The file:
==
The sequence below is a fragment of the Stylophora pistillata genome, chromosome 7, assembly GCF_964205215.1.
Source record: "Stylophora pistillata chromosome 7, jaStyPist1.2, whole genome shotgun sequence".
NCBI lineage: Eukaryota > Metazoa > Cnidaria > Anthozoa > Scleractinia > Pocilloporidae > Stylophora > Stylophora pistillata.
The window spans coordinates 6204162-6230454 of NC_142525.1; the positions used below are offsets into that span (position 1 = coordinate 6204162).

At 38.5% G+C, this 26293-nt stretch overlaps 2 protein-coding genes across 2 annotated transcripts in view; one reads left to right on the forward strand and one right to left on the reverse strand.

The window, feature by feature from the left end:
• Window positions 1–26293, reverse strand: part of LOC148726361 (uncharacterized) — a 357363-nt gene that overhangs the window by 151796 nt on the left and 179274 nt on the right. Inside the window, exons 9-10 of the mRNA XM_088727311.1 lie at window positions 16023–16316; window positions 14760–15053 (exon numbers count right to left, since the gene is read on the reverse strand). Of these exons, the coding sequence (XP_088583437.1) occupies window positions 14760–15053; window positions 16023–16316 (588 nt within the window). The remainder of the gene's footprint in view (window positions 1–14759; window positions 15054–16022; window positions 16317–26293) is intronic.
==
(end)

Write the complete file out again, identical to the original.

The sequence below is a fragment of the Stylophora pistillata genome, chromosome 7, assembly GCF_964205215.1.
Source record: "Stylophora pistillata chromosome 7, jaStyPist1.2, whole genome shotgun sequence".
NCBI lineage: Eukaryota > Metazoa > Cnidaria > Anthozoa > Scleractinia > Pocilloporidae > Stylophora > Stylophora pistillata.
The window spans coordinates 6204162-6230454 of NC_142525.1; the positions used below are offsets into that span (position 1 = coordinate 6204162).

At 38.5% G+C, this 26293-nt stretch overlaps 2 protein-coding genes across 2 annotated transcripts in view; one reads left to right on the forward strand and one right to left on the reverse strand.

The window, feature by feature from the left end:
• Window positions 1–26293, reverse strand: part of LOC148726361 (uncharacterized) — a 357363-nt gene that overhangs the window by 151796 nt on the left and 179274 nt on the right. Inside the window, exons 9-10 of the mRNA XM_088727311.1 lie at window positions 16023–16316; window positions 14760–15053 (exon numbers count right to left, since the gene is read on the reverse strand). Of these exons, the coding sequence (XP_088583437.1) occupies window positions 14760–15053; window positions 16023–16316 (588 nt within the window). The remainder of the gene's footprint in view (window positions 1–14759; window positions 15054–16022; window positions 16317–26293) is intronic.